review by Maryom
Professor Andrew Martin has solved the world's greatest mathematical riddle, the Reimann hypothesis. What he didn't realise was that out in Space, track was being kept of his research and findings. Someone out there doesn't consider Humans psychologically ready to receive mathematical knowledge of this magnitude, so Andrew Martin is removed quietly and an alien slipped into his body; his mission to find and destroy any evidence of the real Martin's discovery, and to eliminate anyone he may have passed information on to.
The idea of re-discovering and examining our world from the perspective of an Alien is not a new one: there are lots of films and books that have used it; The Day the Earth Stood Still, Starman, K Pax, Stranger in a Strange Land - I could probably go on for far too long. I don't think I've found any of them to be as funny as The Humans though. Trying to interpret the world from his brief reading of Cosmopolitan, the new 'Andrew Martin' struggles with the the inconsistencies and contradictions of human behaviour, with hilarious results. It's not all fun and laughter - 'Andrew Martin' has his task to complete; a task which becomes harder as he gets to know Martin's family. At first he finds Earth to be a
dismal, repulsive place and its inhabitants much the same, but gradually through music, poetry and peanut butter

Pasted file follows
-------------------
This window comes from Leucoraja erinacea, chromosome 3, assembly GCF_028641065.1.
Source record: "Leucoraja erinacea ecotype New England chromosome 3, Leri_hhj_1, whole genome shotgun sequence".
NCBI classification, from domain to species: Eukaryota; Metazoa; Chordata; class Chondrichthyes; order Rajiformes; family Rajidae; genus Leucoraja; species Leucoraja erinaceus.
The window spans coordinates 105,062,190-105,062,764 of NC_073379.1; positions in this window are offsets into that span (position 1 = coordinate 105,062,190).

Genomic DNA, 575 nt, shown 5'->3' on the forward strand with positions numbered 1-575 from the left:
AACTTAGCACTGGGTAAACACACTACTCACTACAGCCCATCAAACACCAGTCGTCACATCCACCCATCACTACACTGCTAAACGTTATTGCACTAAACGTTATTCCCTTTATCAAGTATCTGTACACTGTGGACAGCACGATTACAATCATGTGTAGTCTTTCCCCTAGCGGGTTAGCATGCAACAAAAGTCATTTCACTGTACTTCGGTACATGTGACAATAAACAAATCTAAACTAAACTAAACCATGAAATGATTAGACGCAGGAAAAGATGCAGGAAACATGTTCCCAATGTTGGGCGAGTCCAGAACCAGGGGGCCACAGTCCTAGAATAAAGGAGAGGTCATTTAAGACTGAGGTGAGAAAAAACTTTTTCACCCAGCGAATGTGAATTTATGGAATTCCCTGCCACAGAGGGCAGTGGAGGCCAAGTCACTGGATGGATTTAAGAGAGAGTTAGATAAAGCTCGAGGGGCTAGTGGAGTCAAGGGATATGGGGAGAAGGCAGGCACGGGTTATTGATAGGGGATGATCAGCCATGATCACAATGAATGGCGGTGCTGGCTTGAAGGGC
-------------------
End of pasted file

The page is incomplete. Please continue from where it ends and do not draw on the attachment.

sandwiches he begins to understand what exactly it is to be Human - and
what Humans have that his more advanced, logical race lack.
The Humans is a difficult book to pin down and categorise - sci-fi? comedy? Well, it definitely has aliens and it's undoubtedly funny but it's not Mars Attacks. Behind the surface humour lie serious thoughts about what makes life worth living. I'm not sure I'd agree with the specifics - neither classical music or peanut butter is my king of thing! - but if you've ever felt 'What's the point?' then maybe The Humans can give you some suggestions.
I must admit to being a bit worried in the latter stages that things were heading towards a simplistic over sentimental ending but it thankfully managed to pull up short of it.
An engaging, quirky story that will appeal to adults and teens alike - though no one will ever convince me of the delights of peanut butter!
Maryom's Review - 4 stars
Publisher - Canongate
Genre - Adult/teen crossover, Sci-fi, Humour
Buy The Humans